Validating objective measures of physical activity with a novel device
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Validating Objective Measures of Physical Activity with a Novel Device. Phil Hurvitz UrbDP 598: Built Environment & Health January 22, 2008. Overview. Background Currently used devices: benefits and drawbacks A new device: the Multi-Sensor Board (MSB) Preliminary data. Conceptual Model.

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Validating objective measures of physical activity with a novel device

Validating Objective Measures ofPhysical Activity with a Novel Device

Phil Hurvitz

UrbDP 598: Built Environment & Health

January 22, 2008


Overview

Overview

  • Background

  • Currently used devices: benefits and drawbacks

  • A new device: the Multi-Sensor Board (MSB)

  • Preliminary data

Slide 2 (of 35)


Conceptual model

Conceptual Model

  • Behav, Env > Health Outcome


High prevalence of no physical activity

High prevalence of no physical activity

BRFSS: http://www.cdc.gov/brfss/

Slide 3 (of 35)


Increasing prevalence of obesity

Increasing prevalence of obesity

BRFSS: http://www.cdc.gov/brfss/

Slide 4 (of 35)


How did this happen

How did this happen?

  • Natural history of the human animal: we need physical activity (PA) to maintain a healthy body & mind

  • Modern conveniences have engineered PA out of our daily lives

  • Better to be fit & fat than thin & sedentary

Slide 5 (of 35)


Modern conveniences

Modern conveniences

“... the life of man, solitary, poor, nasty, brutish, and short. ”

--Thomas Hobbes

Slide 6 (of 35)


Modern conveniences1

Modern conveniences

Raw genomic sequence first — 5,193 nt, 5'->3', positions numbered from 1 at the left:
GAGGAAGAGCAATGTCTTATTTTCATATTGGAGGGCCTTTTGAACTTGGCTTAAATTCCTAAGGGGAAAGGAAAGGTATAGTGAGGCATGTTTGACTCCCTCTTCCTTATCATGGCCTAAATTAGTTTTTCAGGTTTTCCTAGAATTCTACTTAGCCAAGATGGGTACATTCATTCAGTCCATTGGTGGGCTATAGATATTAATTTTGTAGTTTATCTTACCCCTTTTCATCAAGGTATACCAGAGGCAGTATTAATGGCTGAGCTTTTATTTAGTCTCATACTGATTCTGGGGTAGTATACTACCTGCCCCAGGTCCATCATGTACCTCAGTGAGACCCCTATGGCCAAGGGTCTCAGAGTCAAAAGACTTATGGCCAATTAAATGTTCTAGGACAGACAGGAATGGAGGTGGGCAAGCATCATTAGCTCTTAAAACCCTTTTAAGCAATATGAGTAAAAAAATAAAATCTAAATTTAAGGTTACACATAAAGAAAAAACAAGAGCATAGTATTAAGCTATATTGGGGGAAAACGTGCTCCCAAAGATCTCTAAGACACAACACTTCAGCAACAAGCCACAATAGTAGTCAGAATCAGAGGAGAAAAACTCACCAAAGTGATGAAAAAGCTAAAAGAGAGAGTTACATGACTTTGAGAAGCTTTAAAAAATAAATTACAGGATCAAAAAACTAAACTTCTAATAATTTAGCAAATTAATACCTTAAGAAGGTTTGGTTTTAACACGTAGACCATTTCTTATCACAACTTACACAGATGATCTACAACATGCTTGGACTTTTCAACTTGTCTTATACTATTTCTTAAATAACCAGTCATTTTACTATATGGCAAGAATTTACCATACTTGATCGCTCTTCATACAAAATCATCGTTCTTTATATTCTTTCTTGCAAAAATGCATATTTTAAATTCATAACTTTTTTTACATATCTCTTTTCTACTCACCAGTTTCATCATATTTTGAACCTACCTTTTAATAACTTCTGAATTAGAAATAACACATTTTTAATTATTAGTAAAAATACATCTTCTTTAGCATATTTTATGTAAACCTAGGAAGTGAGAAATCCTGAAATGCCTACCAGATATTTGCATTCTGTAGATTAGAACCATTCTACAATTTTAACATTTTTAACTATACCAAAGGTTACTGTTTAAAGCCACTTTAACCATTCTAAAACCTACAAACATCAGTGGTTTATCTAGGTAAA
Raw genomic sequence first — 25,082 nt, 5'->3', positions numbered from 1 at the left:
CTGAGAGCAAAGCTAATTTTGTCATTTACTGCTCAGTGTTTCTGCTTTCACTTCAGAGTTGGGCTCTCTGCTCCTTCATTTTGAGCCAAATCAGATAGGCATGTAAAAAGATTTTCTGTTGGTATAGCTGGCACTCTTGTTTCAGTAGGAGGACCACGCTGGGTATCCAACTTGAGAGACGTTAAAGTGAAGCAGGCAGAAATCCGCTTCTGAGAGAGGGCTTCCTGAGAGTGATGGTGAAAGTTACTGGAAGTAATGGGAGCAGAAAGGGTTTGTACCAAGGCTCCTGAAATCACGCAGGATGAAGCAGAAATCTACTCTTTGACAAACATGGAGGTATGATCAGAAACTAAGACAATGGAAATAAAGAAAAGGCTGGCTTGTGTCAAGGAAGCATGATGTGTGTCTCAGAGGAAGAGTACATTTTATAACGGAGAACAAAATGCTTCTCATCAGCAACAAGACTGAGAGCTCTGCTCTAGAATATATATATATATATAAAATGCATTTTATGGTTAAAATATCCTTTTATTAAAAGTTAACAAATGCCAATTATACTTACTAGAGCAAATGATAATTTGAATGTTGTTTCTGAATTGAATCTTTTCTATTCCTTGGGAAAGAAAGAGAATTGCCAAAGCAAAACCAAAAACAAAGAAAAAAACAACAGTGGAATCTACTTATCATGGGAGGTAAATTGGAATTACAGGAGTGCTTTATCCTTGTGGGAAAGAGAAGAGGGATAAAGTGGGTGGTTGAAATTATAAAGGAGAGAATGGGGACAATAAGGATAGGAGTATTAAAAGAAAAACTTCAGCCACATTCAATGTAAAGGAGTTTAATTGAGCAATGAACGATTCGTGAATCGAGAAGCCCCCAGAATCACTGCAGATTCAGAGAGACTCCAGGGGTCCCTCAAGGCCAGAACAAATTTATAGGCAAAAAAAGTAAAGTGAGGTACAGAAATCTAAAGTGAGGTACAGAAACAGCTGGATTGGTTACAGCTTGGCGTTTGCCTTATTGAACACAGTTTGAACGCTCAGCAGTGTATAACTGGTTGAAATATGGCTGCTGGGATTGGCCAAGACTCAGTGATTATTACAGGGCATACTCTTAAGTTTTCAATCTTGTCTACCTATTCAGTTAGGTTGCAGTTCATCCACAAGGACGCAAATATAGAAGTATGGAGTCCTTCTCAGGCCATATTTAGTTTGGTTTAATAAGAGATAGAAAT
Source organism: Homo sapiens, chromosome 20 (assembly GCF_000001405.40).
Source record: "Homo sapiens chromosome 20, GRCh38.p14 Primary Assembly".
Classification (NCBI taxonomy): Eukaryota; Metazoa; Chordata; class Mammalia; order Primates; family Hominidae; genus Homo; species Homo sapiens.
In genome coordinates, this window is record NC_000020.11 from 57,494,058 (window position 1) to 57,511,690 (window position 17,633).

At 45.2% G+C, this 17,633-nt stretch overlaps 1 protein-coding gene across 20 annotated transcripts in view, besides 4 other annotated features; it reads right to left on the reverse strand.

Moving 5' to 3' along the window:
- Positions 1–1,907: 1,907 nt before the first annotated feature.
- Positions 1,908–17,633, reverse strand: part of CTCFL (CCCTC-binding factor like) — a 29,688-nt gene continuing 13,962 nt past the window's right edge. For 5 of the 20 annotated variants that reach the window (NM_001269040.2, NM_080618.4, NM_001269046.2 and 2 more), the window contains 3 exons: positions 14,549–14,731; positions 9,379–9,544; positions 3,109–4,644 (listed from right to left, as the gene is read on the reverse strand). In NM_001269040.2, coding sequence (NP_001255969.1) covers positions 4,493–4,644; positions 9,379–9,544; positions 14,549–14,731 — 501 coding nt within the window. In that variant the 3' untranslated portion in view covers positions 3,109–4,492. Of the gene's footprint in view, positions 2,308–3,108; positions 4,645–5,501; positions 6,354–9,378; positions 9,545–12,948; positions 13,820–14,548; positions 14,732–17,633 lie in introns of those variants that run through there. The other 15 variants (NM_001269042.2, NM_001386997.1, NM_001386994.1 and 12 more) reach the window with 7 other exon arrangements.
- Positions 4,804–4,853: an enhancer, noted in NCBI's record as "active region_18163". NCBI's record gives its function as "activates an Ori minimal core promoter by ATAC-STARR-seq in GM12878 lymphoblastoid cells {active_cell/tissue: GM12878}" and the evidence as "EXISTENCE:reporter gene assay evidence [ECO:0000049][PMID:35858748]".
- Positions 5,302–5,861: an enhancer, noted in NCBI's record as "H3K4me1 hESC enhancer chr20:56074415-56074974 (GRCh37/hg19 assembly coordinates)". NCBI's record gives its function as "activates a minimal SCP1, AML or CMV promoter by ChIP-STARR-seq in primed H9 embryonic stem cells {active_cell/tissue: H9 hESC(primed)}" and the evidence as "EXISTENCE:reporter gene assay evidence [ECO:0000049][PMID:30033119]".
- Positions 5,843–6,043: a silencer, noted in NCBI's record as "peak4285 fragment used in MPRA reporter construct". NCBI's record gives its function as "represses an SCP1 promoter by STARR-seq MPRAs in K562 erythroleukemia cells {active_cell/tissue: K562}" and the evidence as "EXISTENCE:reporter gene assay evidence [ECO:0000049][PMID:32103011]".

Slide 7 (of 35)


A worldwide crisis

A worldwide crisis?

Slide 8 (of 35)


A worldwide crisis1

A worldwide crisis?

Slide 9 (of 35)


Validating objective measures of physical activity with a novel device

Prevalence of Obesity

Females age 15-100, 2005

WHO: http://www.who.int/en/

Slide 10 (of 35)


Validating objective measures of physical activity with a novel device

Prevalence of Obesity

Males age 15-100, 2005

WHO: http://www.who.int/en/

Slide 11 (of 35)


Better to be fit fat than thin sedentary

Better to be fit & fat than thin & sedentary

Sui X, LaMonte MJ, Laditka JN, Hardin JW, Chase N, Hooker SP, Blair SN.

Cardiorespiratory fitness and adiposity as mortality predictors in older adults.

JAMA. 2007 Dec 5;298(21):2507-16.

Slide 12 (of 35)


Goal increase physical activity

Goal: increase physical activity

  • No apparent decrease in development and use of labor-saving devices

  • Will health agency guidelines “work” in the face of technological advances?

  • How will we know if there are changes in physical activity rates?

  • Current methods of measuring physical activity are not adequate!

Slide 13 (of 35)


Current methods

Current methods